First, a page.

21 February 2019
Chief Secretary Carrie Lam (left) will lead televised talks with student representatives (top right) at 6 pm Tuesday. The government hopes to convince the protesters to go off the streets. Photo: HKEJ
Chief Secretary Carrie Lam (left) will lead televised talks with student representatives (top right) at 6 pm Tuesday. The government hopes to convince the protesters to go off the streets. Photo: HKEJ

What next after govt-student talks?

A day before televised talks between government officials and student leaders on the issue of Hong Kong’s political development, the territory’s High Court issued on Monday two injunctions ordering the clearance of some key roads in the Mong Kok and Admiralty protest zones, fueling fresh doubts about the sustainability of the Occupy campaign.

It is no surprise that the court had been brought into the picture as the administration had failed to clear the roads after protests started in late September. While police tactics, including the use of tear gas, couldn’t force protesters off the streets, the court order should provide a solid ground for the government to bring the Occupy campaign to an end in a peaceful and legal way.

That is, of course, assuming that the student leaders and pro-democracy lawmakers will accept the court order and urge the activists on the streets to go home.

Beijing’s top leaders and Hong Kong’s chief executive, Leung Chun-ying, seem to have learnt “a lot” in the past three weeks about dealing with the Occupy campaign. The focus initially was on police action — involving the use of batons, pepper spray and tear gas, as well alleged enlisting of some thugs — to clear the three occupy sites in Admiralty, Causeway Bay and Mong Kok districts.

When the tactics didn’t deter the protesters, some pro-government people and private businesses filed for court injunction to stop the campaign. The injunction requiring the clearance of Argyle Street in Mongkok is said to have been sought by taxi operators and a minibus company, while the Admiralty petition came from Citic Tower owners.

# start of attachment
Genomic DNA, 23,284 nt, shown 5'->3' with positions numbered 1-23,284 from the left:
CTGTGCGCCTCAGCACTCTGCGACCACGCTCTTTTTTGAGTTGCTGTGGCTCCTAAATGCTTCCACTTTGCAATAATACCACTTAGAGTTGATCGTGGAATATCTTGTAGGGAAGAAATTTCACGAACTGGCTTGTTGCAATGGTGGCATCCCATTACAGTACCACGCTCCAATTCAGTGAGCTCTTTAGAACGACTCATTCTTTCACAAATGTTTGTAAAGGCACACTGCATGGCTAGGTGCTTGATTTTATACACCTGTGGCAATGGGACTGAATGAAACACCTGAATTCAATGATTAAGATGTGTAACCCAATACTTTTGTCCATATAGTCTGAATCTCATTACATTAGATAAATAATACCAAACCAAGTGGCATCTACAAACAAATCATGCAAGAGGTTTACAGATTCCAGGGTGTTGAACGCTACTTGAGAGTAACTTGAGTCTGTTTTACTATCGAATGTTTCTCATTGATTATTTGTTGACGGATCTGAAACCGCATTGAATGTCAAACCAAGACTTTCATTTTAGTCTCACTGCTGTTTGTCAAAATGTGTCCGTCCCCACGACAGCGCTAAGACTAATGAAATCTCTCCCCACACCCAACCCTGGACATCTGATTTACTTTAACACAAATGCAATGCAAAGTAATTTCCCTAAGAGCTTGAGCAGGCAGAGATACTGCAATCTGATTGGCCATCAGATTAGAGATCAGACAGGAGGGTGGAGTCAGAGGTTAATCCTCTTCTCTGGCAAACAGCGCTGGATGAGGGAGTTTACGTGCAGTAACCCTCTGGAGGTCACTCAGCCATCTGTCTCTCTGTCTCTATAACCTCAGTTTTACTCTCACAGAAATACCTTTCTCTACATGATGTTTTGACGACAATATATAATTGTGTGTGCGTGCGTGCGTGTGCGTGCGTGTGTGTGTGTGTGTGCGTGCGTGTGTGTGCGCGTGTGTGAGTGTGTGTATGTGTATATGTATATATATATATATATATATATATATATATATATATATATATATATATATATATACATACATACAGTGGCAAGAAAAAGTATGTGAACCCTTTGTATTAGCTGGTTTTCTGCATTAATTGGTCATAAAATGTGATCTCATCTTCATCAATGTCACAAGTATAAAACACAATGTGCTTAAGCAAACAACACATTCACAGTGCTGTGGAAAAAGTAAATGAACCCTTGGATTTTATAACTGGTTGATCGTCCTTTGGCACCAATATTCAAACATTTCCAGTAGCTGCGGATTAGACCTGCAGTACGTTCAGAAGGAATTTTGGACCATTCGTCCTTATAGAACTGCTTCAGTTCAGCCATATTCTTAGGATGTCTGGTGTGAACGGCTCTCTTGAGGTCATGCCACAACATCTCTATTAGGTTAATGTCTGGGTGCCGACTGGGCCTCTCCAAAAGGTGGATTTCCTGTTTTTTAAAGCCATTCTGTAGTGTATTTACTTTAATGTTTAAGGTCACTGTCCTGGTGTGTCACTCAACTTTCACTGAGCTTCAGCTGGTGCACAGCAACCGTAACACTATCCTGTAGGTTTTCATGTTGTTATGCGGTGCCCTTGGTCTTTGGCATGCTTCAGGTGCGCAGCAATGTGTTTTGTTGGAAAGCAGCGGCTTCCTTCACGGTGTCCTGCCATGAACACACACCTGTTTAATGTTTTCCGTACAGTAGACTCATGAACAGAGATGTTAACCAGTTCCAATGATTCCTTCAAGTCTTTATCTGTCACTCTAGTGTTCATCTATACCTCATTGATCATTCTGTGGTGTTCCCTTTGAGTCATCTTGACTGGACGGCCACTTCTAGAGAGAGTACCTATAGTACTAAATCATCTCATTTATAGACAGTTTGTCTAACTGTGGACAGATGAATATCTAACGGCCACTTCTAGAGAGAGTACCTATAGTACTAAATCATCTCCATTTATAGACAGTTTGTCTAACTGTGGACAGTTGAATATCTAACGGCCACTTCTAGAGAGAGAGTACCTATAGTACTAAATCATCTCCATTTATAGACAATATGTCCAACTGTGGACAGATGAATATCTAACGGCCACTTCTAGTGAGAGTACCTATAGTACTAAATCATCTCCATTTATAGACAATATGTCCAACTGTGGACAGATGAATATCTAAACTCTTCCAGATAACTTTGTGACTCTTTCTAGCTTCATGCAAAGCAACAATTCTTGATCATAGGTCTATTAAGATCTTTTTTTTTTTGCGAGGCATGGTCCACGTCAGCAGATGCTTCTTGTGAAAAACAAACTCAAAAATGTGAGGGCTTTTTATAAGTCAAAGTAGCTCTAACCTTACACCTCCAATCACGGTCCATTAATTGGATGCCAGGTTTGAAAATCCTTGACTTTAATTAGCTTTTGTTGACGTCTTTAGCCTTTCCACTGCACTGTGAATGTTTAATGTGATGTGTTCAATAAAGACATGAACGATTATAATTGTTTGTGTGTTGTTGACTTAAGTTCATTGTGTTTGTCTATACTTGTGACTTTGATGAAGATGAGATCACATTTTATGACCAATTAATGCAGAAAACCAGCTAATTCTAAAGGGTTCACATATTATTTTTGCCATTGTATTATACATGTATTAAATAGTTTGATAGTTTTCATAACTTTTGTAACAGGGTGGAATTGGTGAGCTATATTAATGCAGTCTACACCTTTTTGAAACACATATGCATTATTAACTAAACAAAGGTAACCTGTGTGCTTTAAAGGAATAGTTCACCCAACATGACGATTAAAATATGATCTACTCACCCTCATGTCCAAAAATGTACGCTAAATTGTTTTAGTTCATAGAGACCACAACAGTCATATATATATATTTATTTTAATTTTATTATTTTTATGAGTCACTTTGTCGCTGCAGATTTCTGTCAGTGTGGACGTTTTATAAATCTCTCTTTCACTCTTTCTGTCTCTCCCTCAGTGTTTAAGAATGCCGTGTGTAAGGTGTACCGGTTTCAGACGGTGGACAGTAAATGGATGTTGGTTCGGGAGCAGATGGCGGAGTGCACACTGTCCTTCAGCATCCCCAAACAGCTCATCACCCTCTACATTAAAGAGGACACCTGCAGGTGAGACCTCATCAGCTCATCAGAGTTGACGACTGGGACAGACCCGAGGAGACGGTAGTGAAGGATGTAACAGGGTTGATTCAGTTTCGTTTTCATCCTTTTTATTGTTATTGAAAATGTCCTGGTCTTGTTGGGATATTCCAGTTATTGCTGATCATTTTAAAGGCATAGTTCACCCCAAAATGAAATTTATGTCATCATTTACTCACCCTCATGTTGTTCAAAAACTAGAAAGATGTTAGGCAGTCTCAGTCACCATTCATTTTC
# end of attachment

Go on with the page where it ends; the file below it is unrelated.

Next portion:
Legal route could indeed be the most effective and acceptable way for pro-government elements and private businesses to reclaim the right to use the roads being blocked by the protesters in the three districts.

However, as of now, the protesters are still camped out and have shown no sign of retreat. The petitioners have asked the demonstrators to respect the court decision, but it remains to be seen if the latter do so.

If the protesters choose to defy the orders, they could face the risk of contempt of court once the campaign concludes, and bring upon themselves a jail term of at least 14-days. The police can only help maintain social order in the protest zones, rather than force the protesters to disperse.

The government and its loyalists still do not accept the argument that the Occupy campaign in Hong Kong can only be solved in a political way, and not through police or legal means. The campaign, which is a kind of civil disobedience, is clearly seen as an unlawful movement and a bargaining chip to force the government to respond to the appeals for true democracy. 

The Hong Kong Federation of Students and government officials will meet at 6pm on Tuesday, with the discussions to be telecast live. While there won’t be any winners in the first round, the students will at least have the opportunity of a face-to-face dialogue with top officials, paving way for potential political solutions.

But the government appears to be drawing a line when it comes to how far the electoral reforms can go. Chief Executive Leung Chun-ying suggested to foreign media that an open election is a danger to business interests. He also said the poor and working class could dominate elections if the government were to meet student demands to allow candidates to be nominated by the public.

The comments could fuel a fresh wave of anger among students and other pro-democracy activists who see public nominating right as a core element of true democracy.

From Leung’s remarks, it appears that the government has no real alternative to offer to the students with regard to the 2017 chief executive election framework. As it sticks to the “Beijing nominate, Hong Kong people vote” formula, the administration isn’t responding to the protesters’ concerns.

If the government ignores the public’s aspirations and doesn’t seek an adjustment in Beijing’s proposal, it could find that the Occupy campaign may morph into some long-term movement.

That would be something that nobody wants.

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EJ Insight writer

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